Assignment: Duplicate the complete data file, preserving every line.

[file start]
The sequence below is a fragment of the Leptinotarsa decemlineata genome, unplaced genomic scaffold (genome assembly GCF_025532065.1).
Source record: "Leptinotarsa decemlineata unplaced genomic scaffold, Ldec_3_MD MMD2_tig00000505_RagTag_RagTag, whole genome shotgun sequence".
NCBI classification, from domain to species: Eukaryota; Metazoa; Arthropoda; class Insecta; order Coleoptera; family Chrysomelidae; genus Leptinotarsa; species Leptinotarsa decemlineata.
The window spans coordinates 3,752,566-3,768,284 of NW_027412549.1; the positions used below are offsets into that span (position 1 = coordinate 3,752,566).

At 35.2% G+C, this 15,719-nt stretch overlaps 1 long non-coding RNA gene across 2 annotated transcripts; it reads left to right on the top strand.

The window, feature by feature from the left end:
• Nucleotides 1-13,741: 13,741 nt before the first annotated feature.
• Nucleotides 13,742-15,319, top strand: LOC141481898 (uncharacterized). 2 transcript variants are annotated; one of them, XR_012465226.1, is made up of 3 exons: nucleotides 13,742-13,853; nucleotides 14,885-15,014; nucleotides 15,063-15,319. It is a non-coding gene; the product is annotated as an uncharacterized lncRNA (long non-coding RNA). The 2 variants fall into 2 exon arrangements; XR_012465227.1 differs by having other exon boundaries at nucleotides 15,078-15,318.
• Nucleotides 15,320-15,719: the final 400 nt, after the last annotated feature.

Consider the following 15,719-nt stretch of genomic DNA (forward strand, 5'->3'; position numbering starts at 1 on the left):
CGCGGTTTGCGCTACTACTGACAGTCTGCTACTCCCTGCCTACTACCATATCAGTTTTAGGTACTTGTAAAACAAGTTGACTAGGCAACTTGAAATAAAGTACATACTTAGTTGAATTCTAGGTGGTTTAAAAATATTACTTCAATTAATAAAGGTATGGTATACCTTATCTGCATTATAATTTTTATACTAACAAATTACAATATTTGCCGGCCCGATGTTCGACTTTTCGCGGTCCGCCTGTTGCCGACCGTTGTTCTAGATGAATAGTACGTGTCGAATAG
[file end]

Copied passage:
The sequence below is a fragment of the Leptinotarsa decemlineata genome, unplaced genomic scaffold (genome assembly GCF_025532065.1).
Source record: "Leptinotarsa decemlineata unplaced genomic scaffold, Ldec_3_MD MMD2_tig00000505_RagTag_RagTag, whole genome shotgun sequence".
NCBI classification, from domain to species: Eukaryota; Metazoa; Arthropoda; class Insecta; order Coleoptera; family Chrysomelidae; genus Leptinotarsa; species Leptinotarsa decemlineata.
The window spans coordinates 3,752,566-3,768,284 of NW_027412549.1; the positions used below are offsets into that span (position 1 = coordinate 3,752,566).

At 35.2% G+C, this 15,719-nt stretch overlaps 1 long non-coding RNA gene across 2 annotated transcripts; it reads left to right on the top strand.

The window, feature by feature from the left end:
• Nucleotides 1-13,741: 13,741 nt before the first annotated feature.
• Nucleotides 13,742-15,319, top strand: LOC141481898 (uncharacterized). 2 transcript variants are annotated; one of them, XR_012465226.1, is made up of 3 exons: nucleotides 13,742-13,853; nucleotides 14,885-15,014; nucleotides 15,063-15,319. It is a non-coding gene; the product is annotated as an uncharacterized lncRNA (long non-coding RNA). The 2 variants fall into 2 exon arrangements; XR_012465227.1 differs by having other exon boundaries at nucleotides 15,078-15,318.
• Nucleotides 15,320-15,719: the final 400 nt, after the last annotated feature.

Consider the following 15,719-nt stretch of genomic DNA (forward strand, 5'->3'; position numbering starts at 1 on the left):
CGCGGTTTGCGCTACTACTGACAGTCTGCTACTCCCTGCCTACTACCATATCAGTTTTAGGTACTTGTAAAACAAGTTGACTAGGCAACTTGAAATAAAGTACATACTTAGTTGAATTCTAGGTGGTTTAAAAATATTACTTCAATTAATAAAGGTATGGTATACCTTATCTGCATTATAATTTTTATACTAACAAATTACAATATTTGCCGGCCCGATGTTCGACTTTTCGCGGTCCGCCTGTTGCCGACCGTTGTTCTAGATGAATAGTACGTGTCGAATAG